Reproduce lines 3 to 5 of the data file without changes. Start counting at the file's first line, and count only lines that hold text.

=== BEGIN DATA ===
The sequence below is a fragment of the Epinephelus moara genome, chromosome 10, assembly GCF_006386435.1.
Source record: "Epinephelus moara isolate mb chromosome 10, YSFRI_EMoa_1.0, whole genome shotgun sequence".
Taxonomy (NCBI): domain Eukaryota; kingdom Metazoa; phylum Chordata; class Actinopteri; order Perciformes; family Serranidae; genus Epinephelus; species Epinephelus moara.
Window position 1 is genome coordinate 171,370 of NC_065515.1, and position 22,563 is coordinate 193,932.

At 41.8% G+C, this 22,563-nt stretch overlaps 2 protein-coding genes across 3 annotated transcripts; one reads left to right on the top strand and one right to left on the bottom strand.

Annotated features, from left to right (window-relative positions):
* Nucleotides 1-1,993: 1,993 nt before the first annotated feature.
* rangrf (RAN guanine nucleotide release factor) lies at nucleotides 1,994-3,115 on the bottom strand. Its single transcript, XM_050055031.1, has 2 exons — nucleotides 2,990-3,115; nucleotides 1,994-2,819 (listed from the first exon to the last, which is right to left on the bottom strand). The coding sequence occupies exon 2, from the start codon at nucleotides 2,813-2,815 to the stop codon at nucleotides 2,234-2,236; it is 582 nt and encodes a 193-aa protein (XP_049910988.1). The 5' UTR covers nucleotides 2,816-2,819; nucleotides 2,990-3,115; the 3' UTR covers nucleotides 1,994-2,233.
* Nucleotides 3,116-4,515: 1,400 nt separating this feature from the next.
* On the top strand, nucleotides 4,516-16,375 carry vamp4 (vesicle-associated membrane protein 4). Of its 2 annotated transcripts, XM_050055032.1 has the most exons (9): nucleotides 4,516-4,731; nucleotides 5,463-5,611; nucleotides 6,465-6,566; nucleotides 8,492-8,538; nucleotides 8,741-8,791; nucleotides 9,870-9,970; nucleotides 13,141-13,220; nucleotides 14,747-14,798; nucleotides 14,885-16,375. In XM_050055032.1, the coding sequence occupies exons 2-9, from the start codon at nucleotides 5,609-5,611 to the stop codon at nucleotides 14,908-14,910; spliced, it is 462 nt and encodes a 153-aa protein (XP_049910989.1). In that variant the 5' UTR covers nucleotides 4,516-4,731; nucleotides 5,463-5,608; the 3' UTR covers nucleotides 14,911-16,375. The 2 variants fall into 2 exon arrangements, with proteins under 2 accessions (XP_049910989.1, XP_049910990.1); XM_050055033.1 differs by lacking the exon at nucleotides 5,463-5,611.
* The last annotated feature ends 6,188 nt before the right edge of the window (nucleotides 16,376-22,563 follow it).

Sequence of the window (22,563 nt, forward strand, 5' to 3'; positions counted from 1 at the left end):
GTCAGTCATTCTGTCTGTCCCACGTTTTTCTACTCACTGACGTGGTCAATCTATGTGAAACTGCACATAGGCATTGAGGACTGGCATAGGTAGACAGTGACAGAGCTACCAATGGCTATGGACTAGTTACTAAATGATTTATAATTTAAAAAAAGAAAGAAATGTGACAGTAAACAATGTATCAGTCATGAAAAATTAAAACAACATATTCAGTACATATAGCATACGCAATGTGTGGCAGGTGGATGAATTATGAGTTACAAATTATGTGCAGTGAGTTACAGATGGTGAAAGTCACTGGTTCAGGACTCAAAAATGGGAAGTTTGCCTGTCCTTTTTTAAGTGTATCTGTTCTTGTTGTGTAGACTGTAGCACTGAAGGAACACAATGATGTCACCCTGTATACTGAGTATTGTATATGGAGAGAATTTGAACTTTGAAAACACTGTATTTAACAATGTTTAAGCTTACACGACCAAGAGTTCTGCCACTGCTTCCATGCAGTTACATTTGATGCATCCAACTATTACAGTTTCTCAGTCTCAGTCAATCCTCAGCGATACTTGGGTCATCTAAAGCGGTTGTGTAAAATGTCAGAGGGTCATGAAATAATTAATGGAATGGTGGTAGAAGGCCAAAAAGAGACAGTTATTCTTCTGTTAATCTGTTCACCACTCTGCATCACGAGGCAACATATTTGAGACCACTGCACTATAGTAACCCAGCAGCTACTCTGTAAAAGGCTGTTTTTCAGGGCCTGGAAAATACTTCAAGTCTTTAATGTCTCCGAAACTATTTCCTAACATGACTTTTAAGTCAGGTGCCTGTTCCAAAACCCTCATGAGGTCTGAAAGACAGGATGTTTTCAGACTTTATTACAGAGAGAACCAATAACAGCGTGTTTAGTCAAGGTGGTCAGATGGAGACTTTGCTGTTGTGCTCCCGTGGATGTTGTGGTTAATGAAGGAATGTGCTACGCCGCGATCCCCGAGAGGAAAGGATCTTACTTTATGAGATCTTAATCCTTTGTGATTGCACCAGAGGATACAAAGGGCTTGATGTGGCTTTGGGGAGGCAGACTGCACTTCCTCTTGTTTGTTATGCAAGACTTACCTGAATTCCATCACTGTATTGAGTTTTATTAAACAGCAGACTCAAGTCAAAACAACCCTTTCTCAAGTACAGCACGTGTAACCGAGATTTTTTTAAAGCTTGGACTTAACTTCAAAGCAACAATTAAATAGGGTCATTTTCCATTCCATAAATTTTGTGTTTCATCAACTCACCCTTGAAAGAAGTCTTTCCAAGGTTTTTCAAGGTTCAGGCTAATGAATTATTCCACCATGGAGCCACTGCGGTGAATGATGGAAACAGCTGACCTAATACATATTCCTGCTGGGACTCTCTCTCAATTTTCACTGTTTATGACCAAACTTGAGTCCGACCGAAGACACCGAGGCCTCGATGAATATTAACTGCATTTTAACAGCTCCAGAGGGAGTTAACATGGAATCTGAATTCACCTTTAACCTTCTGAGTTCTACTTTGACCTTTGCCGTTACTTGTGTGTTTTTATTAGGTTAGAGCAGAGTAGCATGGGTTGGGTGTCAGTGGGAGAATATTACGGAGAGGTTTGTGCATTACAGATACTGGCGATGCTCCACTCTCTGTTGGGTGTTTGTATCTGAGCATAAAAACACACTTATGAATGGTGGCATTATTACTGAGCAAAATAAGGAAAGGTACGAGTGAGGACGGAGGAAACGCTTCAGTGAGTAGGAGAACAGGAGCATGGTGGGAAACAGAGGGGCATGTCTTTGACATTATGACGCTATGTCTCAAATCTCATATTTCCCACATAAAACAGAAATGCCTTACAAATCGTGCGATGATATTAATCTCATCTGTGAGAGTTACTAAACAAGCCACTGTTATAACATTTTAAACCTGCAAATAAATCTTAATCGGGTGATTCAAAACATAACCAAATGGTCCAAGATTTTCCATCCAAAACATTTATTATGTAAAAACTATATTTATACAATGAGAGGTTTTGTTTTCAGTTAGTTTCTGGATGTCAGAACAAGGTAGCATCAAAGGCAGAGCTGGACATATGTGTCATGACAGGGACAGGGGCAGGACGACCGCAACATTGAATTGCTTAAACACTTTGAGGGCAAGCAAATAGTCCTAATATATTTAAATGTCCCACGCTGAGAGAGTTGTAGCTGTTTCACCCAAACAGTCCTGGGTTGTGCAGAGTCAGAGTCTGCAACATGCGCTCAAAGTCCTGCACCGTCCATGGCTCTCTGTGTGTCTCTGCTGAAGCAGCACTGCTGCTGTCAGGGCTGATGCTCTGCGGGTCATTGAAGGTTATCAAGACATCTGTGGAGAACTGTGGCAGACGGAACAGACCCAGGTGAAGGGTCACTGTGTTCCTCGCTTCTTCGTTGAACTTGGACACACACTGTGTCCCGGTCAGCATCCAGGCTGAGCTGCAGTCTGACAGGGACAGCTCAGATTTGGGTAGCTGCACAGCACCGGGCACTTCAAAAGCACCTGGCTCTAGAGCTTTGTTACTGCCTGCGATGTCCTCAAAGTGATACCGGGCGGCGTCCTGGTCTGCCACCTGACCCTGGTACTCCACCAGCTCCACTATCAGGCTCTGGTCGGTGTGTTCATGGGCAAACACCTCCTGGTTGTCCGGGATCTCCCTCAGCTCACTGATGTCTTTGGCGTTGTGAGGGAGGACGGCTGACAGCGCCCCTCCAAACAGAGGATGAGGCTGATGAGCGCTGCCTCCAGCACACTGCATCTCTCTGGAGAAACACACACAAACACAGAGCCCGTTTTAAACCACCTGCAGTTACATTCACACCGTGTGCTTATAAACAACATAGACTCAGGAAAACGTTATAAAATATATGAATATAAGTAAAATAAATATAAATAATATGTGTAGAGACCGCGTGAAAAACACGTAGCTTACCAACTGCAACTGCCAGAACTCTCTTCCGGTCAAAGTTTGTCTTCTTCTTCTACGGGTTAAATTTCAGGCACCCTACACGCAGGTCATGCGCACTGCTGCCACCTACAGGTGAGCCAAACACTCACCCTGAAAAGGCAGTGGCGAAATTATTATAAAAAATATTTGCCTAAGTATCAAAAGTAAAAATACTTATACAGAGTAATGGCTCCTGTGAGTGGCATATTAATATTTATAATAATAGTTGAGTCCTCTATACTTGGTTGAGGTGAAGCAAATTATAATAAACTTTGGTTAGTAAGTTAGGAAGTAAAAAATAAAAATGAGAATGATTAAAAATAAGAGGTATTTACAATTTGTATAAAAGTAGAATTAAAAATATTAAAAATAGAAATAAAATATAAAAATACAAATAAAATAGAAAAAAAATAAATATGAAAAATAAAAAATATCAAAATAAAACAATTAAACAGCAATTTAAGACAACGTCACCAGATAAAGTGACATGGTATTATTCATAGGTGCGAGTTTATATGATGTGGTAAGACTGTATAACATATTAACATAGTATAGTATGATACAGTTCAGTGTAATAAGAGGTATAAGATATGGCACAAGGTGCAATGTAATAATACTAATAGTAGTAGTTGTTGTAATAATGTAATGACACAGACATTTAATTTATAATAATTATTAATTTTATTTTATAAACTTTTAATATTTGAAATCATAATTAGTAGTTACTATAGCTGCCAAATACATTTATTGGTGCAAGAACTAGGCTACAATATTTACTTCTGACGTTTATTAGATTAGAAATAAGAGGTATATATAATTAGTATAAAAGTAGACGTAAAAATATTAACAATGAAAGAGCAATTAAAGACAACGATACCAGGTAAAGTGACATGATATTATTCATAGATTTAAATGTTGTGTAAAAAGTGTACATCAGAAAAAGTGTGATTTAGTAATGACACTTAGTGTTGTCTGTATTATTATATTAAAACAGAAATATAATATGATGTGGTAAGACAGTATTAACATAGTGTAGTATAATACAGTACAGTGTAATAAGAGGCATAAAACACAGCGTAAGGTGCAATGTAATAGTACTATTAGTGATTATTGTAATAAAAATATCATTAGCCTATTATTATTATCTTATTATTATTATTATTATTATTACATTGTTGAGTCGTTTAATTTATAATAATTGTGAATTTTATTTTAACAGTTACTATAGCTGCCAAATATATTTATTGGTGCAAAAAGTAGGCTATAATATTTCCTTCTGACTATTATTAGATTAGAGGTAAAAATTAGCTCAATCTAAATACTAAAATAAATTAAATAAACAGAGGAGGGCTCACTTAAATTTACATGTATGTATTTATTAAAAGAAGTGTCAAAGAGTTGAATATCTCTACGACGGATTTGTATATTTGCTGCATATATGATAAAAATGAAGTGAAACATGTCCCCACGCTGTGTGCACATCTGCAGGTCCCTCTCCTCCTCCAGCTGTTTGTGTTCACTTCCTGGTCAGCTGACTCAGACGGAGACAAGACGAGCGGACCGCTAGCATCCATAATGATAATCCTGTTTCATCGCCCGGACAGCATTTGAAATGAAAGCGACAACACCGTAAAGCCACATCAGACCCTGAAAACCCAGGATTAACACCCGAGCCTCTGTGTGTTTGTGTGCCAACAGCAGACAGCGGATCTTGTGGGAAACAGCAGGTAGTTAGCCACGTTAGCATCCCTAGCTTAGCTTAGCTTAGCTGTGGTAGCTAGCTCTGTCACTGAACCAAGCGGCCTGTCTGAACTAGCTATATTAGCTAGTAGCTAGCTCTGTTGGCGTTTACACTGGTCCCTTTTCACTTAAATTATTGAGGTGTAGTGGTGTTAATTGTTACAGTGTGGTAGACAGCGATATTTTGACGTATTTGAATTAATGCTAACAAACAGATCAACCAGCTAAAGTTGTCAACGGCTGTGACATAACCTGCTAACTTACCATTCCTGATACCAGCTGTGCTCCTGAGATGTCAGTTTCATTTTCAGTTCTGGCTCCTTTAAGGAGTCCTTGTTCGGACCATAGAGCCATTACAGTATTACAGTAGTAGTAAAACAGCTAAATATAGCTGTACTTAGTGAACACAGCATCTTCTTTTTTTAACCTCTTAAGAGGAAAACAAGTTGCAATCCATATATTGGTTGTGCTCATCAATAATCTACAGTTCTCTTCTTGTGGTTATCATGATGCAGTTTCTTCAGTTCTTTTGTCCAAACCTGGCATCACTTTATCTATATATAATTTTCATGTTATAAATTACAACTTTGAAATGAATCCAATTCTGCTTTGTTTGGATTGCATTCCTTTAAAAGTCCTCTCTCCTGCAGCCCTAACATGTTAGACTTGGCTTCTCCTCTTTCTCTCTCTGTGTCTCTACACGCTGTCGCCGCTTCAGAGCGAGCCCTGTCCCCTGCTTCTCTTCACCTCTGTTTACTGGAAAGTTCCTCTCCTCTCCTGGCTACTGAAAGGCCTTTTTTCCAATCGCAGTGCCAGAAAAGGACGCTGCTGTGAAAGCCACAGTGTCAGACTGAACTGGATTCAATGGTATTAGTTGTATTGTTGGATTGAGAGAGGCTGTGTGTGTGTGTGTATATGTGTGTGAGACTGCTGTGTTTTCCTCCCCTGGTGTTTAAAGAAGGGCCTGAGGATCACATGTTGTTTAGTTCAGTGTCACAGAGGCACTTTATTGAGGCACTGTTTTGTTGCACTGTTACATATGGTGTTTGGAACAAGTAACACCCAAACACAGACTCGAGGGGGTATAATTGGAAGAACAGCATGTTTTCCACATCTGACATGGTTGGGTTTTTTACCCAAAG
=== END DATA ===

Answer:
Taxonomy (NCBI): domain Eukaryota; kingdom Metazoa; phylum Chordata; class Actinopteri; order Perciformes; family Serranidae; genus Epinephelus; species Epinephelus moara.
Window position 1 is genome coordinate 171,370 of NC_065515.1, and position 22,563 is coordinate 193,932.

At 41.8% G+C, this 22,563-nt stretch overlaps 2 protein-coding genes across 3 annotated transcripts; one reads left to right on the top strand and one right to left on the bottom strand.